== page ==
Bible Studies
Written by Jim Jordal   
Wednesday, 05 March 2014


By Jim Jordal

This is the end of the matter. All has been heard. Fear God, and keep his commandments; for this is the whole duty of man. For God will bring every work into judgment, with every hidden thing, whether it is good, or whether it is evil.

Ecclesiastes 12:13-14 WEB

If it’s really this simple, why do we need dogmas, doctrines, creeds, churches, seminaries, synods and the hundreds of religious positions, edifices, and philosophies created by humans to supposedly better reach and understand God? It seems to be a particular human need to understand and explain God---even though we instinctively know the immutability and unexplainable nature and attributes of God.

I suspect that most of the religious structures, both human and physical, we have so industriously built over several millennia really have a hidden purpose, not just to do God’s will, but to establish and maintain institutional control over people’s minds, bodies, and spirits. If that’s true, then they become domination systems of the highest order since they attribute their power to God’s anointing and favor.

If the "whole duty of man" is to "fear God and keep his commandments," why is this simple truth so muddied by doctrines, creeds, dogmas, and extremely selective applications of scripture? Why does it transform itself into denominations and other forms of organization deliberately created to channel our faith into socially acceptable forms lacking the power to affect any direct change in the evils and oppressions that so much trouble us today?

Why, for example, do we still have poverty condoned and minimized by well-meaning Christians using the comments by both Moses and Jesus about the poor being always with you? Scripture advocates in hundreds of ways that society has a duty to help vulnerable people, so why do we keep denying this truth by claiming we can do nothing about it, since even Moses and Jesus declared the problem insoluble?

The fact that neither Moses nor Jesus meant their comments about endemic poverty in the way religious people now explain them seems to mean nothing to passive, complacent Christians.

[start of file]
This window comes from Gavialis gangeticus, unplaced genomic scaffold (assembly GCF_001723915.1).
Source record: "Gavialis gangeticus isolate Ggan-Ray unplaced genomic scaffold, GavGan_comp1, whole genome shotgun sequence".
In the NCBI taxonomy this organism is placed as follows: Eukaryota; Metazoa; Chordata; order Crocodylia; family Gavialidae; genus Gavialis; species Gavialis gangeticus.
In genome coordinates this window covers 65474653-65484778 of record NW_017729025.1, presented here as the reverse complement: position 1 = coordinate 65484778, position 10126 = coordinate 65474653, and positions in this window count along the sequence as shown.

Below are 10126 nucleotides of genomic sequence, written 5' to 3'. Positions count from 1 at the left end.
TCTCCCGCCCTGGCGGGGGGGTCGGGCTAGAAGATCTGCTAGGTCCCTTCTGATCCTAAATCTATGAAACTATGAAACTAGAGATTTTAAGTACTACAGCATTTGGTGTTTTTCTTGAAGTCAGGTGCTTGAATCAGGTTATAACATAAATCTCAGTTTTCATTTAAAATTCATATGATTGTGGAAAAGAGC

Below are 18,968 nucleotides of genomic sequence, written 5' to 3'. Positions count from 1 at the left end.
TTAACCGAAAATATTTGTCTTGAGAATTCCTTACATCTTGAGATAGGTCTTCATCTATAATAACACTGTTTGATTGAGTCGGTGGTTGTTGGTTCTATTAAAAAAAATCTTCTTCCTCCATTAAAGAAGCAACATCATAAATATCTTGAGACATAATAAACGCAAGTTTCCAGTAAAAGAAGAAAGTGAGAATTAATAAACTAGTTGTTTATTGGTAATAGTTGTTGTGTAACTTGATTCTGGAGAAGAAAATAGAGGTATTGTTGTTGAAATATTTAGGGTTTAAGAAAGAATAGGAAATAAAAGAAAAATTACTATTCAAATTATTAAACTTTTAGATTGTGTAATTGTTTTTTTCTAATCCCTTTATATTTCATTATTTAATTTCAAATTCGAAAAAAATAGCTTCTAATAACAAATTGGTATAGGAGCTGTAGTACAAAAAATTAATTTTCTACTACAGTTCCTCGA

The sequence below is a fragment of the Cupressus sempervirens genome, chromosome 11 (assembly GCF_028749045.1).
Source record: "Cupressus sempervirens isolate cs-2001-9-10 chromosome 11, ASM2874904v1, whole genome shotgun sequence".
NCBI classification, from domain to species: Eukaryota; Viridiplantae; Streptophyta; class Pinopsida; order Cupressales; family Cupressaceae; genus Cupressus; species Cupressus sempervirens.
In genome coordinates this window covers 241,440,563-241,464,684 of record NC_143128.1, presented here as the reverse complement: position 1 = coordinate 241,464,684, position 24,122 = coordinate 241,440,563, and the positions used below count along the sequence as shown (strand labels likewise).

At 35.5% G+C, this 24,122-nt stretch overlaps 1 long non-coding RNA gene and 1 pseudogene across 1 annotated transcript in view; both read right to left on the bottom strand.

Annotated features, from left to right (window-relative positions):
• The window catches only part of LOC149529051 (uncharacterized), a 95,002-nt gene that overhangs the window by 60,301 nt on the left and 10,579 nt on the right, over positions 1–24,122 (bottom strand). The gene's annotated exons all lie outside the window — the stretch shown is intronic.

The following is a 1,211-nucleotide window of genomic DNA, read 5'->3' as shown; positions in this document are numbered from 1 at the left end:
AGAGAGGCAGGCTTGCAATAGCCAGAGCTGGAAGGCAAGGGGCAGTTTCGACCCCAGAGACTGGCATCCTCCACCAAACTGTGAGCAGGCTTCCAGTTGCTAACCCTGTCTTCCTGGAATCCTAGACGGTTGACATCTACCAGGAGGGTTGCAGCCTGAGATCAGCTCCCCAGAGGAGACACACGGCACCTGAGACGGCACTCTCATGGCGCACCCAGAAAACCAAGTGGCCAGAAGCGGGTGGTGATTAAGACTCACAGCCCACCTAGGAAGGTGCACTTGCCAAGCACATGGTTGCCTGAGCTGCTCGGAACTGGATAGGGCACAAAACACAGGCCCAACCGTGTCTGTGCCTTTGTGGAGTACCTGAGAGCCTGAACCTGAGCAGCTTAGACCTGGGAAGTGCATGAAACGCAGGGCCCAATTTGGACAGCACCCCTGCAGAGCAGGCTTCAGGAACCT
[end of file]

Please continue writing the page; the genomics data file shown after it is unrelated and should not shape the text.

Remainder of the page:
Religious institutions ought to be in the forefront of the struggle against injustice and oppression wherever and whenever they arise. But with few notable exceptions we seem to be slothful laggards, preferring to sit in our comfortable (not physically, but mentally) pews absorbing over and over for uncounted times the same religious pablum that obscures the clear teachings of scripture on personal and group responsibility to act on God’s word rather than merely hearing it.

Some of us don’t like the Book of James because it demands an active doing of God’s Word rather than mere hearing. James 2:14-26 WEB says: What good is it, my brothers, if a man says he has faith, but has no works? Can faith save him? And if a brother or sister is naked and in lack of daily food, and one of you tells them, "Go in peace, be warmed and filled;" and yet you didn't give them the things the body needs, what good is it? Even so faith, if it has no works, is dead in itself….You believe that God is one. You do well. The demons also believe, and shudder. But do you want to know, vain man, that faith apart from works is dead? Wasn't Abraham our father justified by works, in that he offered up Isaac his son on the altar? You see that…by works faith was perfected; and the Scripture was fulfilled which says, "Abraham believed God, and it was accounted to him as righteousness;" and he was called the friend of God. You see then that by works, a man is justified, and not only by faith….For as the body apart from the spirit is dead, even so faith apart from works is dead.

So according to James it really is quite simple: Faith without action is dead. So it’s as Mary’s refrigerator says: "Say nothing. Do nothing. Change nothing."